Light distribution within forest edges in relation to forest regeneration

https://doi.org/10.17221/4538-JFSCitation:Schmid I., Klumpp K., Kazda M. (2005): Light distribution within forest edges in relation to forest regeneration. J. For. Sci., 51: 1-5.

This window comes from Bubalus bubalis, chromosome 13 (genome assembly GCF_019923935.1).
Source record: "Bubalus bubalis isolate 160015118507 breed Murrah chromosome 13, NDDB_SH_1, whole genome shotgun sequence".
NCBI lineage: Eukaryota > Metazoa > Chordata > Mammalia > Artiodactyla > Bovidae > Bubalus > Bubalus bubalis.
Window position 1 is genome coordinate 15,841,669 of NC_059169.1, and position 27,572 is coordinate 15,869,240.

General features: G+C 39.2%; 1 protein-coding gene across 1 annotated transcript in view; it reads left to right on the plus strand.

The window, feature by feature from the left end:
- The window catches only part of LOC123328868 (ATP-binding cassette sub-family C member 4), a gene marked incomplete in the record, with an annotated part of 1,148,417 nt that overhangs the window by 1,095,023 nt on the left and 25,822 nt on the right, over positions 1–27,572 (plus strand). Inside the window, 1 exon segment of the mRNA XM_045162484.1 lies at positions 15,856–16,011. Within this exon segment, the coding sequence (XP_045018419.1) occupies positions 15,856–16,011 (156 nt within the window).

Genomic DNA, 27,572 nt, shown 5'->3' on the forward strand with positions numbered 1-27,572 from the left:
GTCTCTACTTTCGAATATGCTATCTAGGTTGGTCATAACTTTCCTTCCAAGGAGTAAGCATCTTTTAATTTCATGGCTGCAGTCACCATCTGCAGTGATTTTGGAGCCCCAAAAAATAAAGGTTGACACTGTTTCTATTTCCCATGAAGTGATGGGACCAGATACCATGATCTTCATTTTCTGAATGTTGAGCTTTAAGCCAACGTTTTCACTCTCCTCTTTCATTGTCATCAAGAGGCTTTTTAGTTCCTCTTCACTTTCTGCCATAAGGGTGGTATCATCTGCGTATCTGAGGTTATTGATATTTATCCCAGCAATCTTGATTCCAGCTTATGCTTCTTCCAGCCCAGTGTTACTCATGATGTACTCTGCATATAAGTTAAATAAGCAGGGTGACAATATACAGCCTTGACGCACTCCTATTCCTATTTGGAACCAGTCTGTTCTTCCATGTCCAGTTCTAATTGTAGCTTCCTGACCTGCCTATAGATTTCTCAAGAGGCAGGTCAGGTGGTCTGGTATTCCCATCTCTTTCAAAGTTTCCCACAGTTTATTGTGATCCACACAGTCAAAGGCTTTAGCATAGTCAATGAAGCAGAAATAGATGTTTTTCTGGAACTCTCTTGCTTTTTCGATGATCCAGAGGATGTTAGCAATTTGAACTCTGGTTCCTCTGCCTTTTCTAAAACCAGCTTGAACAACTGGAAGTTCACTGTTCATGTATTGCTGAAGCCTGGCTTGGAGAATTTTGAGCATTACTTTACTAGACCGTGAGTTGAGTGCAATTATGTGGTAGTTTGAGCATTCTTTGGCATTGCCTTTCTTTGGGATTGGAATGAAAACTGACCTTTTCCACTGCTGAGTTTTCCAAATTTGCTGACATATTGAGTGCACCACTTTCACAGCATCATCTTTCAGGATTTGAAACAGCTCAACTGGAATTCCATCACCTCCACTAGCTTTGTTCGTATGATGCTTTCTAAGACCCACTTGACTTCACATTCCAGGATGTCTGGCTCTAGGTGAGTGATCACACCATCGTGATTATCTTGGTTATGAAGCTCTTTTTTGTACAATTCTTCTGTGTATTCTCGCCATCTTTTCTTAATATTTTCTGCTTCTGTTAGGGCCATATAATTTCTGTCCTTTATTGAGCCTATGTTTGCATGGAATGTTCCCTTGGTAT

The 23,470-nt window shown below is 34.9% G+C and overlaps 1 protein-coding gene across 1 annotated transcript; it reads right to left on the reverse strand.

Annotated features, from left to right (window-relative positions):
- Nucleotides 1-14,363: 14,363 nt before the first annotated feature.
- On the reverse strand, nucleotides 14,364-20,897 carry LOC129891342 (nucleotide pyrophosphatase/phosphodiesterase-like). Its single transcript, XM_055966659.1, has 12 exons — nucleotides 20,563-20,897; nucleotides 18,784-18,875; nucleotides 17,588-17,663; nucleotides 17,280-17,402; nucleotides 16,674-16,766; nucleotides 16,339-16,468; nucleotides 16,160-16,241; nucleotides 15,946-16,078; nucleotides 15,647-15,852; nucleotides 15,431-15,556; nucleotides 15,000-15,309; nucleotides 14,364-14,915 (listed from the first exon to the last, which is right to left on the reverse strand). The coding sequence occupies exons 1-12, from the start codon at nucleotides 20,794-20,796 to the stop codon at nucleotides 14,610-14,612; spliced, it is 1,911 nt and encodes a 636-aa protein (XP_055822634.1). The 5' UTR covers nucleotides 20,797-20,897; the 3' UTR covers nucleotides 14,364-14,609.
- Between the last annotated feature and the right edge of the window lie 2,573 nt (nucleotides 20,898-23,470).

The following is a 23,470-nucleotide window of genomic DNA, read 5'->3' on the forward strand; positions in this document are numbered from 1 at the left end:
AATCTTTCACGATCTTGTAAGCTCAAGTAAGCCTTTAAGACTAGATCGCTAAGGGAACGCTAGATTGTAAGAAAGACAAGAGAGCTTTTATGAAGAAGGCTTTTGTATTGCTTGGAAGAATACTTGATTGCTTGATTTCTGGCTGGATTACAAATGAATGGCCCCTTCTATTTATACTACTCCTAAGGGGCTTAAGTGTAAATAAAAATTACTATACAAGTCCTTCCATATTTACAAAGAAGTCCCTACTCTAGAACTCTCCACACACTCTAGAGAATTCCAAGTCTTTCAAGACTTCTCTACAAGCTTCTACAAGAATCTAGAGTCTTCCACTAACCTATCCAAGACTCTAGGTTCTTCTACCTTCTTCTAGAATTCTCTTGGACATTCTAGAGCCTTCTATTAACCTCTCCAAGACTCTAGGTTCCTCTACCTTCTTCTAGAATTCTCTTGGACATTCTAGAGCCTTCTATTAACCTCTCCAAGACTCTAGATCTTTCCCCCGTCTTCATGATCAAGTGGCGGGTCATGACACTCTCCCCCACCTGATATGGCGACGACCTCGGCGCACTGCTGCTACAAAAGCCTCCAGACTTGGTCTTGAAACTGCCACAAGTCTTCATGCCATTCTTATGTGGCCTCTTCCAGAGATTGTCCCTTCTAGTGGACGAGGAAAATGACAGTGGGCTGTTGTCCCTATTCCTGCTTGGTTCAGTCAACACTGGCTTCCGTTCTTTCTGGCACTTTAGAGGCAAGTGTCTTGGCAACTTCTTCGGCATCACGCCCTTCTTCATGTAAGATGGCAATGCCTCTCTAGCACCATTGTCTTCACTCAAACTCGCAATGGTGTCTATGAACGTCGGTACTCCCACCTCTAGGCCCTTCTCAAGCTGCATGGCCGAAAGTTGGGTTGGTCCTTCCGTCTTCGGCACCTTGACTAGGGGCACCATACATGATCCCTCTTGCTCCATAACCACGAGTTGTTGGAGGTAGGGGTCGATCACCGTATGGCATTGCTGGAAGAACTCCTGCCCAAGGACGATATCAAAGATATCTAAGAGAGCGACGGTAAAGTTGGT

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Light conditions were measured along six transects from 35 m inside of a mixed Norway spruce/Scots pine forest to an adjoining clear-cut in NW-Austria. Photosynthetic photon flux density (PFD) was recorded every minute of the day from 5:00 a.m. to 8:00 p.m. for three weeks in July. PFD decreases exponentially from the clear-cut to the interior of the forest following the gap fraction. Low light intensity classes (< 50 µmol photons m2/s) decrease from the stand towards the open, whereas the clear-cut receives light of higher intensities (> 200 µmol photons m2/s) for most of the day. PFD values assessed during the day were compared with photosynthetic light response curves measured on advanced planting of broadleaf species in the same stand. The high light compensation point of Quercus petraea enables carbon gain in deep shade for about 60% of the day. The other shade tolerant species Fagus sylvatica and Acer pseudoplatanus can perform net photosynthesis at 80% and 90% of the time, respectively. This reduces the possibility of advanced planting of light demanding species to the first few meters of the inner part of the forest edge. 
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